boy puts food in the freezer

How to batch cook and freeze

Make your freezer your best friend and a great meal is never more than a few minutes away.

You can save time and money by making larger quantities of meals than you need and storing portions in the fridge or freezer – this is called ‘batching’. 

We know finding the time and energy to cook healthy meals on top of a busy day can be a challenge. We've teamed up with the British Dietetic Association to explore how you can prepare food in batches and freeze it in a safe way to reduce waste and save you time and money. 

Batch cooking 

Soups, a basic tomato sauce (for pasta or pizza) and/or a batch of mince are easy to bulk cook. You can use one batch for today’s meal and freeze the second and third batch to use on another day. 

Save tubs, foil boxes, food bags and clingfilm to freeze food in. You don’t need to spend money on expensive boxes – you can easily wash out margarine or ice cream tubs and re-use them, saving money and saving the environment too. If you’re planning to use them in the microwave, make sure they’re safe for this. 

Think about what portion sizes will work best for you. Are you feeding your hungry teenage child, your toddler or the whole family? There is more information on the British Dietetic Association website about portion sizes.

Food safety tips: 

  • Make sure food is completely cold before you freeze it - warm food will raise the temperature of your freezer. 
  • Label food with its name and the date – this makes it much safer and helps you plan when food needs to be used by.  
  • Thaw food overnight in the fridge, not at room temperature. 
  • Never refreeze food if it’s already been frozen and thawed. 
  • Reheat food once only until it is steaming hot (75˚C for at least two minutes). 
  • You can freeze most food for up to three months. Meat with a high fat content needs eating within two months. 

Time and money saving tips: 

  • A full freezer is more economical to run. If there is a lot of space, fill it with everyday items like bread and milk (shake the milk before you use it after defrosting).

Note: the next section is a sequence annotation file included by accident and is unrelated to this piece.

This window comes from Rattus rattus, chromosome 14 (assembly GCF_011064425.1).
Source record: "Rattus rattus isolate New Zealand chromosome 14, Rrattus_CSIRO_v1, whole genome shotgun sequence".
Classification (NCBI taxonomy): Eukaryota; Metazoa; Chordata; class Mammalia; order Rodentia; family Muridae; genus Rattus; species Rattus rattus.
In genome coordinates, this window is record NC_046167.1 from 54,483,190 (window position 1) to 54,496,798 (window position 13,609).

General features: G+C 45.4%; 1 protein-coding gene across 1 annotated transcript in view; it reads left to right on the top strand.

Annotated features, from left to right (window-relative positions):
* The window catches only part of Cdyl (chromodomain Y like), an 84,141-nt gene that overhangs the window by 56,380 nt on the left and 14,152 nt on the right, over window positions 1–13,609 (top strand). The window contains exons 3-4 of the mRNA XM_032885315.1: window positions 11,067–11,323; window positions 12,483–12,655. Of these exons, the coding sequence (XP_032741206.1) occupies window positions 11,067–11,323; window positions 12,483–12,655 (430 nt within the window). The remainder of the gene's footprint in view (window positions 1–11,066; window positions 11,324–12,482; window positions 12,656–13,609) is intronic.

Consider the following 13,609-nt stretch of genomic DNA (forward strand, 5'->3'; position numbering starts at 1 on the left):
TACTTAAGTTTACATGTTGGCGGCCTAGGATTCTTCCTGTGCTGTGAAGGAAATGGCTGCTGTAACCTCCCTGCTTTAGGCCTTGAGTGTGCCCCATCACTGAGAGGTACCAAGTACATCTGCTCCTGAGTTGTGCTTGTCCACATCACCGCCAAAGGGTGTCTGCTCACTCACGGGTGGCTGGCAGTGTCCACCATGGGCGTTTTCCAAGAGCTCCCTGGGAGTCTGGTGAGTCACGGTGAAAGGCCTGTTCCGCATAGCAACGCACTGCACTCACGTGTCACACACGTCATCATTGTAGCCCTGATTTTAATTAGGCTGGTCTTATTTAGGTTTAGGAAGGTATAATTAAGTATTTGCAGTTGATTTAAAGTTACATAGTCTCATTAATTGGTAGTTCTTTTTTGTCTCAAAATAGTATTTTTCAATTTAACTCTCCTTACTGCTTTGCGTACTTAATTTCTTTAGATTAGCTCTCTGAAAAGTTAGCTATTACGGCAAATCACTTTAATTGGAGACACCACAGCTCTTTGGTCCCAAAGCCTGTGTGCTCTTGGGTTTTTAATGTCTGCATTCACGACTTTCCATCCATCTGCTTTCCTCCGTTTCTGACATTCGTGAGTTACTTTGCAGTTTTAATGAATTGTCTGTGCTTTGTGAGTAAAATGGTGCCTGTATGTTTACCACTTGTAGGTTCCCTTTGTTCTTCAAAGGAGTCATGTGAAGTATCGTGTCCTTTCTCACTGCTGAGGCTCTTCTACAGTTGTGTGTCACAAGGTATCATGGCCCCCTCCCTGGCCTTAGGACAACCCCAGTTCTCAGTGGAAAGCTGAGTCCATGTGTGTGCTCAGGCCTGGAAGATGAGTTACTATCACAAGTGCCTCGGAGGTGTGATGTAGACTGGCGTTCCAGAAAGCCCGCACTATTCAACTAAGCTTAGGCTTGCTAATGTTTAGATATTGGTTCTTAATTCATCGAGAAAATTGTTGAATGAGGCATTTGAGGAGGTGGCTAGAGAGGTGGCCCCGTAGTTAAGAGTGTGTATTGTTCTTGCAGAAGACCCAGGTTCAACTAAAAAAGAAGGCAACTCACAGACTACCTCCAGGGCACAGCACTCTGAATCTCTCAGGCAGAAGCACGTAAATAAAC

• Wrap chicken breasts, lamb or pork chops and fish in individual portions in clingfilm or plastic bags, so you can remove them and cook them one at a time. 
  • Bread and baked products freeze well. You can toast slices of bread from frozen; slice bagels and bread rolls before you freeze them – it’s easier to pop them in the toaster that way. Breadcrumbs can be used straight from the freezer. 
  • You can use grated cheese straight from the freezer and it keeps for up to four months. 
  • Freeze chopped onion in plastic bags, then use it for soups and casseroles quickly when you don’t have time to chop. But be warned – it can make your freezer smell of onions, so double wrap the bags! 
  • Freeze fresh ginger and use straight from the freezer, it makes it much easier to grate.  
  • Freeze fresh herbs, chopped up in ice cube trays with a little water, so you can just pop them into future dishes.  

What not to freeze:

  • Any sort of egg unless it is in a cooked mixture, such as a quiche or cake. 
  • Vegetables with a high-water content, such as cucumber and lettuce. 
  • Egg-based sauces, such as mayonnaise - they will separate and curdle!
  • Plain lower-fat yoghurt, lower-fat cream cheese, single cream and cottage cheese go watery. 

Useful store cupboard ingredients   

  • Dried herbs, black pepper, dried spices, vinegar, Worcester sauce, stock cubes, sugar.
  • Chickpeas, tinned beans, tomato purée, tinned tomatoes.​​​
  • Dried pasta, rice, noodles, cooking oil (olive, vegetable, mustard or sunflower oil), flour (plain and self-raising).

Smart storage – useful foods to keep in the freezer   

  • Sliced bread, raw pastry, pizza bases, scone mix, breadcrumbs.
  • ​​​​Nuts, prawns, fish or fish fingers, milk, minced meat, butter or margarine.
  • Frozen vegetables such as peas, mixed vegetables, stewed fruit such as apple or plums, grated cheese.